AbstractCardiovascular disease (CVD) is the leading cause of death globally and is a large contributor to the economic burden of disease. Cardiac rehabilitation (CR) is an important secondary prevention tool in the management of CVD. Research has shown CR improves cardiovascular mortality and morbidity.
Exercise is a key component of CR, however, there has been minimal research investigating specific exercise parameters being used within CR programmes in Australia. There is emerging evidence to suggest high intensity interval training (HIIT) may be superior to traditional recommendations of moderate intensity continuous training (MICT) in improving cardiorespiratory fitness (CRF).
However, there is minimal research investigating to what extent HIIT is being used within CR exercise programmes in Australia, nor has there been a compilation of reported adverse events occurring within the cardiac population when using HIIT.
Additionally, CRF must be maintained to provide cardio-protection long term, however there is limited research investigating the long term adherence to exercise or the amount, and intensity, of exercise currently performed by people with heart disease once they are discharged from the subacute phase (outpatient phase 2) of CR and enter the maintenance phase (Phase 3).
Although wearable physical activity monitoring devices (WPAM) have grown in popularity and thought to improve exercise adherence, there is minimal research surrounding the benefits of utilising these devices for people with cardiac disease. These devices generally measure step count which does not take into account the intensity of exercise. Intensity is important to stimulate physiological adaptation to improve CRF and other cardiometabolic health outcomes.
The aims, therefore, of this thesis were firstly, to evaluate and synthesise current literature comparing improvements in physiological benefits, particularly CRF (VO2peak) between participants diagnosed with CVD engaged in MICT versus HIIT, analyse the effect of VO2peak changes resulting from different durations of interventions and collate reported adverse events occurring within eligible randomised controlled trials (RCTs). Secondly, to collect data surrounding current exercise prescription parameters and clinician perceptions about implementation of HIIT, and current usage across Australia. Thirdly, to investigate the effect of WPAM within the cardiac population on CRF and finally, to evaluate the effect monitoring Personal Activity Intelligence (PAI) scores, using a WPAM, has on intensity, adherence and motivation in the maintenance phase of CR.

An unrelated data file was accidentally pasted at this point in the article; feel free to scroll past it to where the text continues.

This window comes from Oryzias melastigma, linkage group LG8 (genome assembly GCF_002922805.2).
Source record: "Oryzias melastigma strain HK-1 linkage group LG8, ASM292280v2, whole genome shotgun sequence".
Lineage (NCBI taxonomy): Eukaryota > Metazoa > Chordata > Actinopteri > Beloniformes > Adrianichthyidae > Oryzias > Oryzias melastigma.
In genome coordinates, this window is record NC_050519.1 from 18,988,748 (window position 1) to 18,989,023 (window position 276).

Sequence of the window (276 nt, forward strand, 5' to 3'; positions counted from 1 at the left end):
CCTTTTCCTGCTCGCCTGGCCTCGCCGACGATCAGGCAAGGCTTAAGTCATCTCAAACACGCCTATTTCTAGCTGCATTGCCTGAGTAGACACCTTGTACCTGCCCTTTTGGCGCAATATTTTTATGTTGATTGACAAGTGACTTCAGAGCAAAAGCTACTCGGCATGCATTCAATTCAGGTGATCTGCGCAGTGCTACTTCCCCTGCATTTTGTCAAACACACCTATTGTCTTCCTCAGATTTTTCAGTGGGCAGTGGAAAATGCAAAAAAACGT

This thesis has resulted in numerous insights to improve CR delivery.
The results will hopefully aid in encouraging uptake of HIIT as an important tool in exercise prescription for people with cardiac disease. Particularly as the results further support the evidence to utilise HIIT as it is superior to current exercise prescription practices (MICT) in improving CRF and appears as safe as MICT.
Important considerations to improve Australian CR practices have been highlighted, particularly the lack of reassessment currently being performed within the exercise component by Australian CR programmes, thus quality of programmes cannot be adequately determined. CR is also not being offered frequently enough, nor long enough, to encourage lifetime exercise behaviour changes.
This thesis indicates that during the maintenance phase participants should utilise a WPAM as greater gains in CRF were shown. Monitoring a new exercise metric, PAI, is a promising adjunct and should be encouraged as viewing PAI significantly increased the amount of exercise performed by participants. In addition, all participants found the concept of PAI interesting and most participants stated it increased their motivation to exercise. These findings are original contributions to improve the knowledge in the area of exercise prescription and intensity in outpatient CR and home environments.
|Date of Award||3 Feb 2021|
|Supervisor||Wayne Hing (Supervisor), Jeff Coombes (Supervisor), Michael Climstein (Supervisor), Rohan Jayasinghe (Supervisor) & James Furness (Supervisor)|